Lead Acid Batteries
Retailers and distributers of lead-acid batteries (such as car batteries) are required to accept up to 2 used batteries per month from an individual. It is illegal to discard these items in the trash. For more information, visit:  Department of Environmental Conservation.

Rechargeable Batteries
Retailers of rechargeable batteries are required to accept up to ten batteries per day, regardless of where they were originally purchased. In Putnam County, Home Depot and RadioShack both accept rechargeable batteries for recycling. For more information, please visit: Department of Environmental Conservation.

Propane Tanks: Tanks can be returned to any place that sells them. Tanks can be refilled, and rusty ones can be recycled as scrap metal.

Fluorescent Light Bulbs: Fluorescent bulbs contain mercury and are considered hazardous waste. Compact fluorescent bulbs (CFLs) can be brought to stores like Home Depot and Lowes. Follow the instructions on the receptacle for proper disposal. Fluorescent light tubes can be brought to the next Household Hazardous Waste Collection event.

Syringes: Used sharps, including syringes and lancets, should be placed in a red sharps container. If a sharps container is unavailable, a laundry detergent bottle or bleach bottle can be used instead. It must be labeled “Sharps – Biohazard.” Once the sharps container is 2/3 full, bring it to a hospital or nursing home. In Putnam County, Putnam Hospital Center, Putnam Nursing and Rehab, and Putnam Ridge are all required to accept sharps. Wherever you decide to bring your sharps container, call beforehand to make sure someone is available to accept them. For a long term need, many hospitals will provide a red sharps container.

Cell Phones: Cell phones can be recycled as e-waste, but there are better options for phones that still work. National Coalition Against Domestic Violence and Cell Phones For Soldiers , along with other charities, accept cell phone donations. There are also several companies that will buy your old cell phone. A quick internet search will provide you with a list.

Backyard Composting

Backyard Composting

gardenDid you know that 30% of everything we dispose of in this country is organic material comprised of food waste and yard waste? Just think about how much longer our limited landfill space would last if we reduced what’s deposited there by that amount.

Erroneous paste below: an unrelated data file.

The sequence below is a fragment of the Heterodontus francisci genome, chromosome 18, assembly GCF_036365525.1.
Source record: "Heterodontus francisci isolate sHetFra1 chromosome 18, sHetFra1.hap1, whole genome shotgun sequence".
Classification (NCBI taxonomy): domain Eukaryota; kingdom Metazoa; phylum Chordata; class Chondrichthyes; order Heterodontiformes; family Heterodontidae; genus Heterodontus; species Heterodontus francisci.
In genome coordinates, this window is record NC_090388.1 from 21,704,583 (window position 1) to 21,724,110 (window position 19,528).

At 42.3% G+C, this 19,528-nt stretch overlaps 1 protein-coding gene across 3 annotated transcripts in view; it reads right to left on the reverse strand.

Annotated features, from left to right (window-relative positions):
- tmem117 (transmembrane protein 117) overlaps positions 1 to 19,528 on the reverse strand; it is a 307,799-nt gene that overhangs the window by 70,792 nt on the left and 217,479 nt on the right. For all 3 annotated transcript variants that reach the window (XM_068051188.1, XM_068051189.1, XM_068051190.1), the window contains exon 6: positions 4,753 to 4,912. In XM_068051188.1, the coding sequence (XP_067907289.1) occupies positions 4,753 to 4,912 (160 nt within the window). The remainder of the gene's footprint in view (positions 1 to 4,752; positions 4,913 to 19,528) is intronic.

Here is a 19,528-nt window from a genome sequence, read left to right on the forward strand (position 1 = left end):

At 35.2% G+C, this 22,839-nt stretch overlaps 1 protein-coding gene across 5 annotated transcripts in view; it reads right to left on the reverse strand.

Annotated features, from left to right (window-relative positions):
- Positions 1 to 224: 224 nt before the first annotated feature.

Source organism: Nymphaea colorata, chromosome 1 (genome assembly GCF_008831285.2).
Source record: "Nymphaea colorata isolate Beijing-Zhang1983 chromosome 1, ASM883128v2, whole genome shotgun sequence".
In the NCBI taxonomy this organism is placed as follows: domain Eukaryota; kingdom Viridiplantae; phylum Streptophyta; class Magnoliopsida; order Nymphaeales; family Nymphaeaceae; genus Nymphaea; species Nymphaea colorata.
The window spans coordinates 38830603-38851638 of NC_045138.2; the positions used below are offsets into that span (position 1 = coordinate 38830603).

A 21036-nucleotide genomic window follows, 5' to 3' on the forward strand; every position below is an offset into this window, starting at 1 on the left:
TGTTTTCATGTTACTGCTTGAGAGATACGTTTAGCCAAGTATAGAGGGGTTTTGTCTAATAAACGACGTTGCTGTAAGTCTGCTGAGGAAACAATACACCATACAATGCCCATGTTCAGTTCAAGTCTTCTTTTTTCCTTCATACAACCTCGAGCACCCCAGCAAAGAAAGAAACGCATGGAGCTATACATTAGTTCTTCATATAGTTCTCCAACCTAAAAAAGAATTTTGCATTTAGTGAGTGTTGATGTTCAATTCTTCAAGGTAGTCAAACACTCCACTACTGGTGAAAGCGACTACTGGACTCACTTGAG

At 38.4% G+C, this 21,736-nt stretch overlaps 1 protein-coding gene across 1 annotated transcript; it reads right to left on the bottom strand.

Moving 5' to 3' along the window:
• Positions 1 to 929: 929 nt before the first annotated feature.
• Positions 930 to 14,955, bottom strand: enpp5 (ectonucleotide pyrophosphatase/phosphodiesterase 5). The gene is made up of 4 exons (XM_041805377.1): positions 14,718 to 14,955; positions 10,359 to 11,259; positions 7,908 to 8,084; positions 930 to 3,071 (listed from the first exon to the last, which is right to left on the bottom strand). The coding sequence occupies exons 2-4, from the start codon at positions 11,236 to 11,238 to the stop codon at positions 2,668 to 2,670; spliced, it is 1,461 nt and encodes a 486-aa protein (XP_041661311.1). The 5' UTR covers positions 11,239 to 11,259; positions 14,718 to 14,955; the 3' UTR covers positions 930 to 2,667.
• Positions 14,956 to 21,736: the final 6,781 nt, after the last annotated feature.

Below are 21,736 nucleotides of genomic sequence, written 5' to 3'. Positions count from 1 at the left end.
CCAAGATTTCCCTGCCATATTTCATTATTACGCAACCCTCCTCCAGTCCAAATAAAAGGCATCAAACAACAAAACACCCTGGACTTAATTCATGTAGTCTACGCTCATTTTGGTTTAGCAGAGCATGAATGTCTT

Do you ever buy compost or mulch for your gardens?  What you are purchasing is the same material you’re probably throwing out, but after it’s had time to decompose.  It’s not difficult to create your own compost in your own back yard.  The links below will help get you started:

Organic material that decays naturally in the forest is what sustains all old and new growth.  If we reclaim the organic waste we create, we change “garbage” into a valuable resource.  As American architect and inventor R. Buckminster Fuller said:

“Pollution is nothing but the resources we are not harvesting.” 

Permitted Waste & Septic Haulers

waste

Waste removal practices vary by town, so residents should contact their Town office for specific information.  All waste haulers operating in Putnam County must be permitted by the Department of Health. For a complete list, please see the links below. Permits issued for 2016 are valid through February 28, 2017.

 

The 3 R’s

The New 3R’s

Reduce:

This is the best option, because anything we don’t use will not need to be discarded. It’s easy to understand but may take some thought to implement. Grocery bags are one example – by taking reusable bags every time we shop we avoid adding to the mountains of plastic bags dumped into the waste stream. We can do even better by taking our own bags when we shop for other items as well. Book stores, clothing stores, toy stores will all put purchases in plastic bags unless we ask them to use the ones we bring. Look for products sold with minimum packaging. The cardboard, plastic, and Styrofoam your purchases come in will become waste when you get home. Instead of single serving    food containers, consider buying in bulk and dividing into reusable containers. This will probably save money as well as resources.

Reuse:

Items that were created for one purpose may be kept out of the waste stream by reusing them for something else. Some food products come in containers that can be used for other things. Used clothing and books can be donated. It might be possible to repair some items instead of discarding them. Schools and youth organizations often need materials for craft projects. You might also want to investigate some of the Freecycle websites that allow individuals to give away items they no longer want, or find things no longer useful to someone else.

Recycle:

When there is no further use for an item it may be possible to recycle it, so that the material it’s made of doesn’t clog our landfills. Purchasing items made from recycled materials helps too. Look for recycled content when you purchase new items. Many paper items contain recycled paper. Composite decking is made from plastic bags and milk containers. Fleece jacket material is often made from recycled plastic bottles. Recycling discarded products into new raw material avoids the cost of drilling for more oil or cutting down more trees.

Recover:

This is a fourth “R” that we don’t discuss as often. Some companies are able to extract energy from waste materials, further reducing the amount left over. These “waste to energy” operations convert garbage to electricity by incineration in regulated facilities.

Dispose:

The last step of all is Landfill. If we think carefully and creatively we should be able to send a much, much smaller quantity of waste material here.

Additional Informaiton